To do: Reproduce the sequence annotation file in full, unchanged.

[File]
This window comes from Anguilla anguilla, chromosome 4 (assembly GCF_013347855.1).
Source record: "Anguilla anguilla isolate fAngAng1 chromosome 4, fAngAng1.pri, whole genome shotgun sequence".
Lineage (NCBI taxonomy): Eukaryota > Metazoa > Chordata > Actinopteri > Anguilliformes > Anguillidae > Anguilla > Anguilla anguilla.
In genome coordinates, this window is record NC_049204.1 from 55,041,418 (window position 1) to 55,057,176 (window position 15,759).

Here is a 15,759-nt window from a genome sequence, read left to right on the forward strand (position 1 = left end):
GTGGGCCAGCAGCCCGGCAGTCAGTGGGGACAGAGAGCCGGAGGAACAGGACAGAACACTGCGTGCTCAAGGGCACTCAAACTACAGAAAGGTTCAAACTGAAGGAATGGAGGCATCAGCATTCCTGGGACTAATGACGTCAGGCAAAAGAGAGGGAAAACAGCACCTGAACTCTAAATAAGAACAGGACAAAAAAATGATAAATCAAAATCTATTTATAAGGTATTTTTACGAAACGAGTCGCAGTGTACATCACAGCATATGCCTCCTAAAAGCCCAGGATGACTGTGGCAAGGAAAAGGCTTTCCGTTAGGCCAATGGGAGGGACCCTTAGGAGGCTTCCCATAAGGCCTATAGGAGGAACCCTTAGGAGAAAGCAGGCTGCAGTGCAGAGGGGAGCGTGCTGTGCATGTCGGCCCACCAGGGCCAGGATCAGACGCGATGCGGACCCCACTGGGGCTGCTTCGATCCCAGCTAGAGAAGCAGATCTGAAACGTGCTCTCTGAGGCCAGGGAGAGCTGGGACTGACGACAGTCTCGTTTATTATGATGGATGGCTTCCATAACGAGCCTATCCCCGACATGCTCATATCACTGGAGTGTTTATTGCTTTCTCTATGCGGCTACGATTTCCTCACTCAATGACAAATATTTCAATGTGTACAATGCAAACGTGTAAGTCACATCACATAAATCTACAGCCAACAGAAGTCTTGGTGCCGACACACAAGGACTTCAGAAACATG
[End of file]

This window comes from Anguilla anguilla, chromosome 4 (assembly GCF_013347855.1).
Source record: "Anguilla anguilla isolate fAngAng1 chromosome 4, fAngAng1.pri, whole genome shotgun sequence".
Lineage (NCBI taxonomy): Eukaryota > Metazoa > Chordata > Actinopteri > Anguilliformes > Anguillidae > Anguilla > Anguilla anguilla.
In genome coordinates, this window is record NC_049204.1 from 55,041,418 (window position 1) to 55,057,176 (window position 15,759).

Here is a 15,759-nt window from a genome sequence, read left to right on the forward strand (position 1 = left end):
GTGGGCCAGCAGCCCGGCAGTCAGTGGGGACAGAGAGCCGGAGGAACAGGACAGAACACTGCGTGCTCAAGGGCACTCAAACTACAGAAAGGTTCAAACTGAAGGAATGGAGGCATCAGCATTCCTGGGACTAATGACGTCAGGCAAAAGAGAGGGAAAACAGCACCTGAACTCTAAATAAGAACAGGACAAAAAAATGATAAATCAAAATCTATTTATAAGGTATTTTTACGAAACGAGTCGCAGTGTACATCACAGCATATGCCTCCTAAAAGCCCAGGATGACTGTGGCAAGGAAAAGGCTTTCCGTTAGGCCAATGGGAGGGACCCTTAGGAGGCTTCCCATAAGGCCTATAGGAGGAACCCTTAGGAGAAAGCAGGCTGCAGTGCAGAGGGGAGCGTGCTGTGCATGTCGGCCCACCAGGGCCAGGATCAGACGCGATGCGGACCCCACTGGGGCTGCTTCGATCCCAGCTAGAGAAGCAGATCTGAAACGTGCTCTCTGAGGCCAGGGAGAGCTGGGACTGACGACAGTCTCGTTTATTATGATGGATGGCTTCCATAACGAGCCTATCCCCGACATGCTCATATCACTGGAGTGTTTATTGCTTTCTCTATGCGGCTACGATTTCCTCACTCAATGACAAATATTTCAATGTGTACAATGCAAACGTGTAAGTCACATCACATAAATCTACAGCCAACAGAAGTCTTGGTGCCGACACACAAGGACTTCAGAAACATG